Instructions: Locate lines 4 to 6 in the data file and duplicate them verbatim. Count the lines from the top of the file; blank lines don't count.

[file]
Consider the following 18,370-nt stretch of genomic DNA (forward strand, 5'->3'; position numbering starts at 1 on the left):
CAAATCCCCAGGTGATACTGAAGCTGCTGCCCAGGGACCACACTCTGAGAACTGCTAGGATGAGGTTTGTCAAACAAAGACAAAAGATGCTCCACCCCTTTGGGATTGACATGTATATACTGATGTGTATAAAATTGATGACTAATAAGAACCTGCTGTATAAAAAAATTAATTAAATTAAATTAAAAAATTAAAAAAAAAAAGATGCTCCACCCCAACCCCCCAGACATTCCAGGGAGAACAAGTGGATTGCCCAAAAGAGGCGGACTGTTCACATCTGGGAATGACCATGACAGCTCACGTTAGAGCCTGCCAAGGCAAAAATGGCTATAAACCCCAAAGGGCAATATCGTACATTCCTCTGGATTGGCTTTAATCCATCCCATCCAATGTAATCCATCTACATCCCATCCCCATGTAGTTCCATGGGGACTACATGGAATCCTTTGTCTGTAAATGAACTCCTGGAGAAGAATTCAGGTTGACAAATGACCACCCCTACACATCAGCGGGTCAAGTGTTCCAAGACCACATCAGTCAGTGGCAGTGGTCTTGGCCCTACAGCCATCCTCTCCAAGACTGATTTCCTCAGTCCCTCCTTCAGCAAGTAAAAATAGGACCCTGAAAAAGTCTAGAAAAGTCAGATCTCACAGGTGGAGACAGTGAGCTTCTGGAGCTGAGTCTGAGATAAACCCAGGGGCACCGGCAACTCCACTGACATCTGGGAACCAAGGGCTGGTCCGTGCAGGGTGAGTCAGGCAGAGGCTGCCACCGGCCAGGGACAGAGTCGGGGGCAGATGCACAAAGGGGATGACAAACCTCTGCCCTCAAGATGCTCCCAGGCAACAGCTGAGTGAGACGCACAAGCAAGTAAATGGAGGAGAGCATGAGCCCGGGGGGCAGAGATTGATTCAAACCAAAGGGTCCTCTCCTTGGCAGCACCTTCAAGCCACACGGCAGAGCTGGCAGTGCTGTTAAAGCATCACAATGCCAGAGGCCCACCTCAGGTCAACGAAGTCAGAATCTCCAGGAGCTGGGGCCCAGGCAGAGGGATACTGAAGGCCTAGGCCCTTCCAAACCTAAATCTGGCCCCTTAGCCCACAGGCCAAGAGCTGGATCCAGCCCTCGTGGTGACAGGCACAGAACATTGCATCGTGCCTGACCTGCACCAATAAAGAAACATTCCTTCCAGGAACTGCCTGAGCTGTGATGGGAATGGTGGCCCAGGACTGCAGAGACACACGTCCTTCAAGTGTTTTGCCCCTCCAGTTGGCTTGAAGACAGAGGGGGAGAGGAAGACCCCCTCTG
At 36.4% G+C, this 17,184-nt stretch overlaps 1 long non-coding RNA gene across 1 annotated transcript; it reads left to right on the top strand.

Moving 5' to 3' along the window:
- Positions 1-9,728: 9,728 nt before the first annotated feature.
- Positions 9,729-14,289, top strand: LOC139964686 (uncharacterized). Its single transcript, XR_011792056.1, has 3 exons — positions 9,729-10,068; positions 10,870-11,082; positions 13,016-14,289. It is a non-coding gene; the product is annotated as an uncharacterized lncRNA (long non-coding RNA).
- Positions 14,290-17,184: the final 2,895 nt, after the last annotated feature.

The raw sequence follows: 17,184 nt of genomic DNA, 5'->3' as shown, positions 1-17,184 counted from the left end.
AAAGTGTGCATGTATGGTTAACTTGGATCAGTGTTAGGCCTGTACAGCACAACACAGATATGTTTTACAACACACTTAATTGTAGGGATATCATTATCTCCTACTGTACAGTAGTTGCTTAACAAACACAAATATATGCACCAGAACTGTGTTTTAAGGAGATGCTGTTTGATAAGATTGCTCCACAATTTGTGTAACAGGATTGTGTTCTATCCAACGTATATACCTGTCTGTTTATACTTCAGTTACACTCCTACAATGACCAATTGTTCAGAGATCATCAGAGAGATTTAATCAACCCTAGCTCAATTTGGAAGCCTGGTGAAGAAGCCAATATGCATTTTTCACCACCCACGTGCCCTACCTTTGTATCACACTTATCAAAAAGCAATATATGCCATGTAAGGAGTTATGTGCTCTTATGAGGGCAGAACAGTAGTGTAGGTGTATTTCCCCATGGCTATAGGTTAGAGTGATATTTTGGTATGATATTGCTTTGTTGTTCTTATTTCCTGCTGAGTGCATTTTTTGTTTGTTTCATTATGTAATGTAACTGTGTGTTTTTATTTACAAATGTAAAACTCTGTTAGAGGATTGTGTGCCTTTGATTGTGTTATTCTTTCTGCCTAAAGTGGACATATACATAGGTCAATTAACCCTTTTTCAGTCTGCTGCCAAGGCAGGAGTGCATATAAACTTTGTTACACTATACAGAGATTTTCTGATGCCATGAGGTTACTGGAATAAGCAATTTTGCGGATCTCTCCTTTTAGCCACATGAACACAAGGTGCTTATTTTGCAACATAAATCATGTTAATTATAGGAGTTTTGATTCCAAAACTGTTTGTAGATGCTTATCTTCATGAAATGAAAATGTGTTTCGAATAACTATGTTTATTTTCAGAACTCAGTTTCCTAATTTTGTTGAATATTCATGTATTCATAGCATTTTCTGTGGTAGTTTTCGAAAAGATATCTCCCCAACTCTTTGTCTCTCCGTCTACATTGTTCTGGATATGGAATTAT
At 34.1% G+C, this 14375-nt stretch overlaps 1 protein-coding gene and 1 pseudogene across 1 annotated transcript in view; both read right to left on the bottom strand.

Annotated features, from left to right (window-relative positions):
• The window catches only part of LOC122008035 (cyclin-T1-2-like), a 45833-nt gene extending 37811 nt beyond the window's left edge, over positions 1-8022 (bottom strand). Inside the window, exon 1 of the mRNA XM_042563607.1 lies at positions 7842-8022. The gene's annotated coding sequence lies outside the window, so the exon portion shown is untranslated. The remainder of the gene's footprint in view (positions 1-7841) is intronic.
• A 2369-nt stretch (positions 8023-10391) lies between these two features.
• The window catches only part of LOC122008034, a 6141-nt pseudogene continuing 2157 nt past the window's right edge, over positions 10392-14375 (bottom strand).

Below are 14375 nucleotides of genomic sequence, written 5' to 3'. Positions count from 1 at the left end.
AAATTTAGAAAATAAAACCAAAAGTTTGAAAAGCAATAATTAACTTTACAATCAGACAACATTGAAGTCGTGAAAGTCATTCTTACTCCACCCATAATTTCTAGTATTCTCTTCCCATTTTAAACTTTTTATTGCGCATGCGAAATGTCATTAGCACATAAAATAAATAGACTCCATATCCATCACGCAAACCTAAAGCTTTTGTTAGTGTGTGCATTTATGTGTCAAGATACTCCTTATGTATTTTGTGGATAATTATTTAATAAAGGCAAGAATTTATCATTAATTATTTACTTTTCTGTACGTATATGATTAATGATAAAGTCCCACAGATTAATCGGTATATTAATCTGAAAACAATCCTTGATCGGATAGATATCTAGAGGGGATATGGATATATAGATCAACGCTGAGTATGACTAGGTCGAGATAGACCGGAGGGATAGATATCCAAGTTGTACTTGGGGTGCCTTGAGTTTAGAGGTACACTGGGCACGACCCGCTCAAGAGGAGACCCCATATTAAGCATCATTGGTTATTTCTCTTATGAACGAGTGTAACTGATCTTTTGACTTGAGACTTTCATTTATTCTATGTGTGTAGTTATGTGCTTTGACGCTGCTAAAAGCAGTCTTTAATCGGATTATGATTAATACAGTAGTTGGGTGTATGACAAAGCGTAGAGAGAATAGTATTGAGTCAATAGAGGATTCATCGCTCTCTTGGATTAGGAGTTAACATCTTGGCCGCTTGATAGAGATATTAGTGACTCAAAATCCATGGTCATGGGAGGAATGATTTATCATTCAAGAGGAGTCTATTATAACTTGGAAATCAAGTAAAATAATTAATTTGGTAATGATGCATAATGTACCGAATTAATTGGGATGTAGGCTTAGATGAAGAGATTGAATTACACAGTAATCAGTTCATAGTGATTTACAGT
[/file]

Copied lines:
Moving 5' to 3' along the window:
- Positions 1-9,728: 9,728 nt before the first annotated feature.
- Positions 9,729-14,289, top strand: LOC139964686 (uncharacterized). Its single transcript, XR_011792056.1, has 3 exons — positions 9,729-10,068; positions 10,870-11,082; positions 13,016-14,289. It is a non-coding gene; the product is annotated as an uncharacterized lncRNA (long non-coding RNA).